May 22, 2009 — In the midst of their final exams, more than 40 Yeshiva University students made an appearance on CBS’ Early Show on May 21 to promote the bone marrow awareness campaign run by YU’s Student Medical Ethics Society.
The students, who stood in the outdoor audience decked in Yeshiva University-branded paraphernalia, were invited by CBS to appear on the show after a previous appearance on NBC’s Today Show. They wanted to encourage a broader audience to join the Gift of Life Bone Marrow Registry to find a donor for Jake, a 19-year-old boy with leukemia who is in desperate need of a bone marrow or stem cell transplant.
“There are a lot of people to be proud of on the plaza today … these great folks from Yeshiva University,” said Early Show anchor Dave Price when he introduced the YU contingent on camera.
Price spoke of the students’ effort to “Save Jake” and encouraged Americans to register with Gift of Life. “A one-minute cheek swab has the potential to save a life,” he said.
Since the students’ appearance on national television, the Gift of Life received close to 600 hits on its Web site and 30 new donors have joined the registry.
Avi Amsalem, co-president of the Student Medical Ethics Society, noted the dual importance of the television appearance. “In addition to significantly raising awareness for bone marrow recruitment efforts, students who attended were infused with a sense of pride of their student activism,” said Amsalem, himself a donor.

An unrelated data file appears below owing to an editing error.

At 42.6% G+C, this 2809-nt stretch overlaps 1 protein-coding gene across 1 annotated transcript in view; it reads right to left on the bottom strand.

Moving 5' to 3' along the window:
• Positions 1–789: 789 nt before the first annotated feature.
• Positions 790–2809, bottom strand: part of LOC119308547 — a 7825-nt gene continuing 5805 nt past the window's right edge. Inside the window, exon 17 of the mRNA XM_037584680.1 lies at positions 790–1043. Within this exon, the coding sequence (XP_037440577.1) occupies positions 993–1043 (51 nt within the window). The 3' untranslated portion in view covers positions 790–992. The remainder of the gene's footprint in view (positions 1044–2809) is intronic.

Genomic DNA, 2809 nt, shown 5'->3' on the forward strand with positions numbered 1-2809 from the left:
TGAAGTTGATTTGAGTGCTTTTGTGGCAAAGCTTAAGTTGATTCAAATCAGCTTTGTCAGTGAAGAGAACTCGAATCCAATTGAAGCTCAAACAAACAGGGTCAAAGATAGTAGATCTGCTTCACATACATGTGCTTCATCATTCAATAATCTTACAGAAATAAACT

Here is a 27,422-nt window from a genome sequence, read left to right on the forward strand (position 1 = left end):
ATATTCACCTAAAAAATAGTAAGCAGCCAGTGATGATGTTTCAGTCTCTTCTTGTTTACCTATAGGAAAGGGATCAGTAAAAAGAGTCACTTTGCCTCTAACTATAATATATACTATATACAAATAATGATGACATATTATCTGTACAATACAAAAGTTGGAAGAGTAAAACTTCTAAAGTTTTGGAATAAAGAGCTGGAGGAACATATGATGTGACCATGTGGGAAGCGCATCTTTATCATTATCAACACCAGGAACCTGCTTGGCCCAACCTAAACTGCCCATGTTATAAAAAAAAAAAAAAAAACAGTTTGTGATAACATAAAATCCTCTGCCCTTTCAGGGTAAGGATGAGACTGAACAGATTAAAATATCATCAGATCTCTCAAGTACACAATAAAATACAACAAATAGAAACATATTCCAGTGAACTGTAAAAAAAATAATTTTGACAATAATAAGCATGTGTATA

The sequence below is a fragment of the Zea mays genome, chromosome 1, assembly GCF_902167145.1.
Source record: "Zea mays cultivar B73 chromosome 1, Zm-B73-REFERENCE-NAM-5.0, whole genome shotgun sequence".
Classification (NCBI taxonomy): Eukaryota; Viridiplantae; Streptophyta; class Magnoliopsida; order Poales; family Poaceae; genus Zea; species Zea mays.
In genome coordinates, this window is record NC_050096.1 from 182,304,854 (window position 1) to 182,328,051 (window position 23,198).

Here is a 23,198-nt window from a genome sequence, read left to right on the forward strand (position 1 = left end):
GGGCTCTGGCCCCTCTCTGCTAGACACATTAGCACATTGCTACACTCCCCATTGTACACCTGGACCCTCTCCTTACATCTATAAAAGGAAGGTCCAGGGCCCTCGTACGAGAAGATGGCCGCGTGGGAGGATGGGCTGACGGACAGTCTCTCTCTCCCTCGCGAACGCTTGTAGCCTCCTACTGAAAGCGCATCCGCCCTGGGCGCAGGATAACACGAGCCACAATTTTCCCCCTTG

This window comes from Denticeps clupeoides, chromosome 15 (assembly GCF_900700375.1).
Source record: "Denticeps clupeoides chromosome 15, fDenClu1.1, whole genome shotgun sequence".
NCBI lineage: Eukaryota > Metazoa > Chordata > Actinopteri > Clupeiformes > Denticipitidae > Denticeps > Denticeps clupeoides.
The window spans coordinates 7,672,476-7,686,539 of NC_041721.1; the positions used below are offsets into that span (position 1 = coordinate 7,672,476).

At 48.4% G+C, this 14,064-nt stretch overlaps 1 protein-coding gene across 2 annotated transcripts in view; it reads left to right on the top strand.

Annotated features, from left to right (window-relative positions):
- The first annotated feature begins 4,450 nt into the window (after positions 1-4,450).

Rabbi Kenneth Brander, dean of the Center for the Jewish Future (CJF)—which mentors the Medical Ethics Society—noted that the recruitment drive is “a profound expression of our students ‘getting it,’ of understanding their responsibility to play an active role in our community and society in general.
“Inspiring students to be future leaders is one of the cornerstones of the center’s mission,” Brander said.
Since learning about Jake’s condition in early May, the society reenergized their efforts on campus to encourage students to join the registry.
Jay Feinberg, leukemia survivor and founder of Gift of Life, expressed his gratitude towards the student initiative. “The Medical Ethics Society has taken a leadership role in saving lives. As a transplant recipient myself, I can think of no greater mitzvah [good deed],” Feinberg said.
“The students’ commitment to the cause is particularly impressive,” said Aliza Berenholz, senior events coordinator for the CJF. “They woke up in the wee hours of the morning to pray the morning service in a minyan [quorum] before appearing on television—only to rush back to school after the program to take their final exam.”